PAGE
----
Working papers

Geographical constraints in track choices: a French study using high school openings, Garrouste, M., Zaiem M., Discussion paper LEM, no 2019-21, 2019
Abstract
In this paper we study the effect of opening a new high school on pupils’ schooling at the end of lower secondary education. We use high school openings to highlight the constraint local school supply exerts on individual schooling decisions. Our working sample covers all pupils enrolled in 9th grade between the school year 2007-2008 and the school year 2012-2013 in France. Our estimation strategy (a generalized difference in differences) takes advantage of the variation in time and space of the openings of high schools to estimate the causal effect of an increase in school supply on the allocation of pupils at the end of 9th grade. We show that opening a new high school significantly increases the probability for pupils from neighboring middle schools to continue in higher secondary education. The effect is only due to new high schools which propose a vocational track. Furthermore, the effect is mainly driven by low achieving students.
Good teaching and good grades. Can you buy pedagogy?, Garrouste, M., Le Saout R., Discussion paper LEM, no 2019-18, 2019
Abstract
This paper assesses students objectivity in their evaluations of teaching, by analyzing the relationship between their grades and evaluations, and the dynamics of evaluations over time. We exploit an original data set from almost 100 courses during 7 academic years in a French higher education institution. We use generalized additive model, teacher fixed effects and instrumental variables estimations to rule out any simultaneity or endogeneity bias. We find that students take their exam grade into account when they evaluate teaching. A better grade is associated with a better evaluation of teacher’s pedagogy, although the size of the effect is small. We also find that students give lower evaluations after the exam and higher evaluations after getting their grades.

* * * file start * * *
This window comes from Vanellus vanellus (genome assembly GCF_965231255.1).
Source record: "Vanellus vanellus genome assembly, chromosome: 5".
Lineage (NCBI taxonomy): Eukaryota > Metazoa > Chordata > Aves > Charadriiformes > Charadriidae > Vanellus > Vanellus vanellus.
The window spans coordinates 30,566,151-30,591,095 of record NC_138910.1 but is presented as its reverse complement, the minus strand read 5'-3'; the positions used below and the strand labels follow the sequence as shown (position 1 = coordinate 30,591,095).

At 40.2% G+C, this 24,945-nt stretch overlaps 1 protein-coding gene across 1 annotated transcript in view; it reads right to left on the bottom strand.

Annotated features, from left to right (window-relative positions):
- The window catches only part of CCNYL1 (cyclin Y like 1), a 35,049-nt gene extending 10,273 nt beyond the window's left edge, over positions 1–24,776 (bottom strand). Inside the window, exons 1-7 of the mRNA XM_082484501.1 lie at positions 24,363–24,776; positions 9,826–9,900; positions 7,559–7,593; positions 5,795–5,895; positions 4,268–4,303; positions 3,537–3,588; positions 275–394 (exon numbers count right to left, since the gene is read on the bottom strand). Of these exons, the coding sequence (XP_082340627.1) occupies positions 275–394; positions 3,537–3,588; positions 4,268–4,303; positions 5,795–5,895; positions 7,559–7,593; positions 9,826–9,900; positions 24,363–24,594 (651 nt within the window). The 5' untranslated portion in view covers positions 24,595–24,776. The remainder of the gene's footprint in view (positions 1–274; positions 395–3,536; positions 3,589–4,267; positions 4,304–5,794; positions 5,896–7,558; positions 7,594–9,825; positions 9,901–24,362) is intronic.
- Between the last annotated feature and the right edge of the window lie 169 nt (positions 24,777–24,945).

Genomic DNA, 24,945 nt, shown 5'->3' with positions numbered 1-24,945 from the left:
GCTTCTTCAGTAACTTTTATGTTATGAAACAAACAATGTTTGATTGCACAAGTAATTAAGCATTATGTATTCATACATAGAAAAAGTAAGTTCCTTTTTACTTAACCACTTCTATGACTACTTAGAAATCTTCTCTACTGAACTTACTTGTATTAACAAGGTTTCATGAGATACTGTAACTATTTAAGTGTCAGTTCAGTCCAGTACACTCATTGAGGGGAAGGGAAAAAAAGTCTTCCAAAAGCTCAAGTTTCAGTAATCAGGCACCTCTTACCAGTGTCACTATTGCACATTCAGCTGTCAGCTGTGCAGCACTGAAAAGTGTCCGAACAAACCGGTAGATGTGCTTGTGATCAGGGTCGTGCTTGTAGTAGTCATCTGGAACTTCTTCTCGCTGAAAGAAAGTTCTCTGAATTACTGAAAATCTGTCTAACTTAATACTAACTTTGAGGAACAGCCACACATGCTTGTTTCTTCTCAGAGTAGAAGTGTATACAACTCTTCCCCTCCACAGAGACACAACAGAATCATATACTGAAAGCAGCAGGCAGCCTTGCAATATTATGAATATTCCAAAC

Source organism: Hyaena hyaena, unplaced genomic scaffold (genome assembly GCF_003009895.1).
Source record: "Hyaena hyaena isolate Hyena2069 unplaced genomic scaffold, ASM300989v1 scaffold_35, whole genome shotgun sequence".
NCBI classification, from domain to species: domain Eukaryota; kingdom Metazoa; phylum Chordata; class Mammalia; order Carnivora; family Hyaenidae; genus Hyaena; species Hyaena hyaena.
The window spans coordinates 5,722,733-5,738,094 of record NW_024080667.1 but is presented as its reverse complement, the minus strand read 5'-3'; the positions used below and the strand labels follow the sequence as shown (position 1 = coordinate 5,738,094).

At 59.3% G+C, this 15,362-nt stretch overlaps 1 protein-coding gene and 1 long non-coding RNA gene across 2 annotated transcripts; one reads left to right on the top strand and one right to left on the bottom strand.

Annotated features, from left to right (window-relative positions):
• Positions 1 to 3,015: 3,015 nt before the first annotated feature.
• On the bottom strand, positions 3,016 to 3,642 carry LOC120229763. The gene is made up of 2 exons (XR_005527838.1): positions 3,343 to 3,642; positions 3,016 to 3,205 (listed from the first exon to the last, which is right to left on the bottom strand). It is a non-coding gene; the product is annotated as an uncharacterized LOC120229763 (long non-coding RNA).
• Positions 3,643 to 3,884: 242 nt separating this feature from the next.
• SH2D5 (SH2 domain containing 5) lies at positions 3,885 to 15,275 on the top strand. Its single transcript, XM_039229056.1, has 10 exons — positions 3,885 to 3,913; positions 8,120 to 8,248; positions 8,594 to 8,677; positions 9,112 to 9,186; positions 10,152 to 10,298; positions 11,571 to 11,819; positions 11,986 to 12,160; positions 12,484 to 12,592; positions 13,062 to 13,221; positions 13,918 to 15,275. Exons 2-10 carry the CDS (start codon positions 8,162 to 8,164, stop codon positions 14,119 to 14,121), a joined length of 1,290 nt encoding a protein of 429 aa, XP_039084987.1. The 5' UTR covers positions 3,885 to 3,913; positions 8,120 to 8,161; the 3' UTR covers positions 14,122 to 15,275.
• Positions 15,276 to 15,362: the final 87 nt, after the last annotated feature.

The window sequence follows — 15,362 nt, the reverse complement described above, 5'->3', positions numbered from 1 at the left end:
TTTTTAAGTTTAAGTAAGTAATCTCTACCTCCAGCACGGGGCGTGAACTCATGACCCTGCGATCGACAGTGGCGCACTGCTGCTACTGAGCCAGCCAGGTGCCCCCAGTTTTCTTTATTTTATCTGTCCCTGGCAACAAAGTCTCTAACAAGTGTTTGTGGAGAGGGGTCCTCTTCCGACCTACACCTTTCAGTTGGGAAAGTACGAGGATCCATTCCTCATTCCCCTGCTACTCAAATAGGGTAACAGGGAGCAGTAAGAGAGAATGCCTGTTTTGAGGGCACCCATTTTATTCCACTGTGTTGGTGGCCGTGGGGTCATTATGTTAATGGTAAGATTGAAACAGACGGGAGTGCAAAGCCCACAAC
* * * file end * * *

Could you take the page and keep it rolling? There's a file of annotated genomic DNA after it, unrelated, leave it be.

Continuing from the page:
More harm than good? Sorting effects in a compensatory education program, Davezies, L., Garrouste, M., CREST Working Papers, no 2014-42, 2014
Abstract
In this paper, we provide evidence that compensatory education policies that target schools in socially deprived areas are likely to create a negative signal resulting in a sorting effect. We investigate this effect by analyzing the French " Réseaux ambition réussite " (RAR) program, which targeted low-achieving and socially disadvantaged junior high schools between 2006 and 2011. We use an original geocoded individual data set and a regression discontinuity identification strategy to assess the causal effect of the RAR program on families’ school choice. We find that individuals do adjust to school-based compensatory education policies, since they tend to avoid schools that enter the RAR program by enrolling in the private sector. We also find that the RAR program increases social segregation across schools, since the most socially advantaged individuals tend to avoid schools that enter the RAR program more than other pupils, by enrolling in the private sector instead.
« Le temps comme ressource : Étude de l’emploi du temps des Français en situation de pauvreté », Bouhia, R., Garrouste, M., Leduc, A., Ricroch, L., and de Saint Pol, T., CREST Working Papers, INSEE, no 2009-20, 2009
Abstract
In this paper, we study the schedule of poor people in France. The analysis uses data from time-use survey conducted by the French Institute for Statistics (INSEE) in 1999. It gives information on activities practiced by the individuals every ten minutes during one day.Using the Ordinary Least Squares method we show that poverty has different effects on time spent doing activities according to sex and age. We emphasize the existence of selection effect in addition to time effect using a Generalized Probit model, which gives moreover the advantage of taking censured data into account. We then focus on days organization of the poor. We use Optimal Matching Analysis to account for the sequential nature of the data set. This method provides ten types of schedule for the poor. We conclude that poor people use their time in order to offset their monetary disadvantage but that they face external constraints in the way they can organize their days.